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Neon Tommy - Annenberg digital news

South L.A.'s Low-Wage Workers: The Yogurtland Server

Alyssa Nakamoto |
May 21, 2013 | 10:02 a.m. PDT

Staff Reporter

Esmeralda Villagomez, a Yogurtland employee, said she hopes to become an actress. (Alyssa Nakamoto)
Esmeralda Villagomez, a Yogurtland employee, said she hopes to become an actress. (Alyssa Nakamoto)


This story is part of a Neon Tommy series exploring the lives of low-wage workers in South Los Angeles. In his State of the Union address this February, President Obama unveiled a plan for the minimum wage to be raised to $9 an hour from its current level at $7.25. 

 The issue of minimum wage became one of renewed pivotal importance in the final weeks of the L.A. mayoral election, with candidate Wendy Greuel pledging to support an increase in the wages of hotel workers to $15 an hour. Workers featured in this series earn wages below, at, or slightly above the California minimum wage rate, which currently stands at $8 an hour. These are the workers who would be affected by a new policy.


As customers walked into Yogurtland, Esmeralda Villagomez greeted them with a hearty welcome and a smile. 

Villagomez, 21, has been working at Yogurtland for one and a half years. This summer, it will be two. "It's been a while, so I'm acquainted to everything that goes on in the store," she said. 

Currently, she works three days a week. But in the summer, when frozen yogurt is most popular, she works longer hours, often five to six days a week. After attending class at Los Angeles City College, she heads to work at 5 p.m. and finishes about 1 a.m., when she starts her homework and prepares for the same routine the next day. 

Villagomez says minimum wage should help people survive, but calls the cost of living in L.A. "insane." "I'm still under my parent's house, but I'm struggling. I'm happy, but it's not enough," she said. 

When asked about President Obama’s Feb. 12 remarks on raising the minimum wage, Villagomez said she thought it was an important step. “It's something," she said. 

Originally from Mexico, Villagomez moved here when she was eight. She described her childhood in Mexico as "all play and all fun." 

But her move to America was difficult: "Everybody was already ahead of me," she said.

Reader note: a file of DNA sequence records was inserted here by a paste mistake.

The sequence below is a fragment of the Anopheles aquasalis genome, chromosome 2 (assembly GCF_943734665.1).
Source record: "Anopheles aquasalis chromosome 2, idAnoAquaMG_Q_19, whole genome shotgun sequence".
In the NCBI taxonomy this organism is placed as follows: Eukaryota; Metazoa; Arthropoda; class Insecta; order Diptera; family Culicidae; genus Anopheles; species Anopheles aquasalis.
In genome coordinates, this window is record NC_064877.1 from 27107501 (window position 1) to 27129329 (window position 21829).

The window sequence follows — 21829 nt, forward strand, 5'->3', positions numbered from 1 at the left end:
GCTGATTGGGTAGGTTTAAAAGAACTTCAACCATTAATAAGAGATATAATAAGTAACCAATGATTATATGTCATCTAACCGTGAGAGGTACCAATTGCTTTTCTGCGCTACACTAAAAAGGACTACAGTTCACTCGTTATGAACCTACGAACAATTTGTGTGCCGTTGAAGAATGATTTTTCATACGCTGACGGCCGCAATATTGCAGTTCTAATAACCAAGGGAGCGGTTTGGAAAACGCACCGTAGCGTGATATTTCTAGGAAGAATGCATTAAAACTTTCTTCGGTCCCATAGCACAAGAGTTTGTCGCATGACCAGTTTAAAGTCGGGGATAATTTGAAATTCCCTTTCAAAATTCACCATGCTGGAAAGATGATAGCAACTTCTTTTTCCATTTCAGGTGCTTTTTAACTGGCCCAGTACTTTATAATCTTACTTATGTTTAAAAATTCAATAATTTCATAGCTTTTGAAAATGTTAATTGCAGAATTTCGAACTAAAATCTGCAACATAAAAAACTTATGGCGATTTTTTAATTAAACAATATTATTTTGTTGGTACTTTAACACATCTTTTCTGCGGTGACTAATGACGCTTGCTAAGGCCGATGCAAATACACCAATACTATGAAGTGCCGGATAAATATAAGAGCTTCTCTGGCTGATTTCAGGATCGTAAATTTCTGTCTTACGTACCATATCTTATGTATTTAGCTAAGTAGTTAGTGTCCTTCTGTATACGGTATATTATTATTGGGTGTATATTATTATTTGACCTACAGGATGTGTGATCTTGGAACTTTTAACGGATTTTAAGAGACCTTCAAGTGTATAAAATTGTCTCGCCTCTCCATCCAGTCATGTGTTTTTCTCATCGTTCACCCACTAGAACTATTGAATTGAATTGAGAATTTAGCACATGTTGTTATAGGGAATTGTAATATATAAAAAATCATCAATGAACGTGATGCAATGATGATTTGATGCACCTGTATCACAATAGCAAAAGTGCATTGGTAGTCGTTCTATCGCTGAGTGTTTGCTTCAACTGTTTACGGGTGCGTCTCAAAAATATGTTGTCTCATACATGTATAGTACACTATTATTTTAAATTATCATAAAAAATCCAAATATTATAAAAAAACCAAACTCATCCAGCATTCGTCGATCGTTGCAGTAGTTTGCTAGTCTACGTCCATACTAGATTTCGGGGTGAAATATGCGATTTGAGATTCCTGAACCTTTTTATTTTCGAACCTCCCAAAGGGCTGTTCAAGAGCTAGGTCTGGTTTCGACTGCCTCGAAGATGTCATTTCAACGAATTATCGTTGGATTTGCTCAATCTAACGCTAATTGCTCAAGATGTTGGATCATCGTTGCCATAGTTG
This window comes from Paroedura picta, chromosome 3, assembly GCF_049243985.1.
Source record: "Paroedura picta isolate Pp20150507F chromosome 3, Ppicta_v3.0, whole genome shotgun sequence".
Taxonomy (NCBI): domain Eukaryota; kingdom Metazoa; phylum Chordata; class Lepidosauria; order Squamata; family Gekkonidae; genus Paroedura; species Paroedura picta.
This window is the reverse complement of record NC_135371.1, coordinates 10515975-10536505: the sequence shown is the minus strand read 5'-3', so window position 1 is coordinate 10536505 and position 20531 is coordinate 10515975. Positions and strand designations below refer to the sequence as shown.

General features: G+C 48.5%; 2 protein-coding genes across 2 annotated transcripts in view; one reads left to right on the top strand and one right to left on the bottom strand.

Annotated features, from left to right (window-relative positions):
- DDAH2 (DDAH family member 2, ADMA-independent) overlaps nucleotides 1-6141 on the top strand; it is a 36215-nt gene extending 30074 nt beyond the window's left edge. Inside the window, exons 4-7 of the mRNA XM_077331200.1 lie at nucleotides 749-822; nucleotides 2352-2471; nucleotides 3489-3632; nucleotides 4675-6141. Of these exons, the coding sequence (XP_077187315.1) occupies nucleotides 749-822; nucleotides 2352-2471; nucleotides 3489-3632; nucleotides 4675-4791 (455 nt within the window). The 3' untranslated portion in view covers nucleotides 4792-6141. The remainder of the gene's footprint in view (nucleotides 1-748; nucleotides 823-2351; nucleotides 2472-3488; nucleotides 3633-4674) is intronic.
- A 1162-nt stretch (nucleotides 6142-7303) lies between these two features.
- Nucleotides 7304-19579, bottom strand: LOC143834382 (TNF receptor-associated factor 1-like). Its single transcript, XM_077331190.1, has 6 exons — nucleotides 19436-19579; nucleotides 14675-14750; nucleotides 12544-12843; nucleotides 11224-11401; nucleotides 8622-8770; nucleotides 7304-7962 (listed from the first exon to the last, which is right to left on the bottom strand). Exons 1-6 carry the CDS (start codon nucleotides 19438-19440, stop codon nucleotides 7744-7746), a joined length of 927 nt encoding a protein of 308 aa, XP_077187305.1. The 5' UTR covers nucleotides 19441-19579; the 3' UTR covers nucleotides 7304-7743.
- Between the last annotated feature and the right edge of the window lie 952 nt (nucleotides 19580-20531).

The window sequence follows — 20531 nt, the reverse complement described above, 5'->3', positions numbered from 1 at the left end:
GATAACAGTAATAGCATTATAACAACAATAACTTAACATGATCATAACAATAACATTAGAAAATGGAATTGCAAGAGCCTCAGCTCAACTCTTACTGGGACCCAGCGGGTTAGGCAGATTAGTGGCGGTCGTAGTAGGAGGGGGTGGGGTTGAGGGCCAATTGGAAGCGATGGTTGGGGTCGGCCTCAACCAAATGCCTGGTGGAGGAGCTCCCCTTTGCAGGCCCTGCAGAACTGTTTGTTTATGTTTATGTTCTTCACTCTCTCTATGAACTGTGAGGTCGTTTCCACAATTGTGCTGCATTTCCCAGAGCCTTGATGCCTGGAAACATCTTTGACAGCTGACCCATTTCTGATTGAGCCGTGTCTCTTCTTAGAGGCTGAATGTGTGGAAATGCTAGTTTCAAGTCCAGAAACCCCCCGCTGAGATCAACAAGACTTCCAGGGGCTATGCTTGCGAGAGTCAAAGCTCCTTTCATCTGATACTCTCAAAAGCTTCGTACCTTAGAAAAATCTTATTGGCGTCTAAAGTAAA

Villagomez couldn't speak English, and it took her five years to gain fluency in the language. She really wanted to learn the language as a way to fit in, saying she felt bullied and put down by classmates because of the language barrier. 

Now, she is a child development major at LACC, and hopes to transfer to a four-year university. 

Her real passion, however, is in acting. "I feel like everybody has that dream. Even though you're going to school, you still have that passion," she said. 

With the stress of school and her daily routine sometimes bringing her down, Villagomez sees acting as a way to express her creative side to the world, if only to a small group of people. "It's just something I love because it awakens people's emotions," she said. "To be able to tell a story through acting is such a beautiful thing, to make them feel what you feel for that little moment... That's why I've been doing it for a long time." 

She has wanted to act from a young age, taking drama classes in high school and performing at the Odyssey Theater in L.A. Now, she says, she’s looking to get signed to an agent. "Everything I'm doing is for that goal,” she said.

Although Villagomez views her life as "kind of bland," she spends the little time she has away from work and school blogging about and reading anime. Other than writing about what's current in the anime world, she also pens fan-fiction of her own, stories she said she often tries to get others to read.

When asked what her favorite anime was, Villagomez replied, "Oh my God, don't even get me started.”

"You can still make happiness out of every situation,” Villagomez declared.

For more stories from this series, click here.

Reach Staff Reporter Alyssa Nakamoto here.



Craig Gillespie directed this true story about "the most daring rescue mission in the history of the U.S. Coast Guard.”

Watch USC Annenberg Media's live State of the Union recap and analysis here.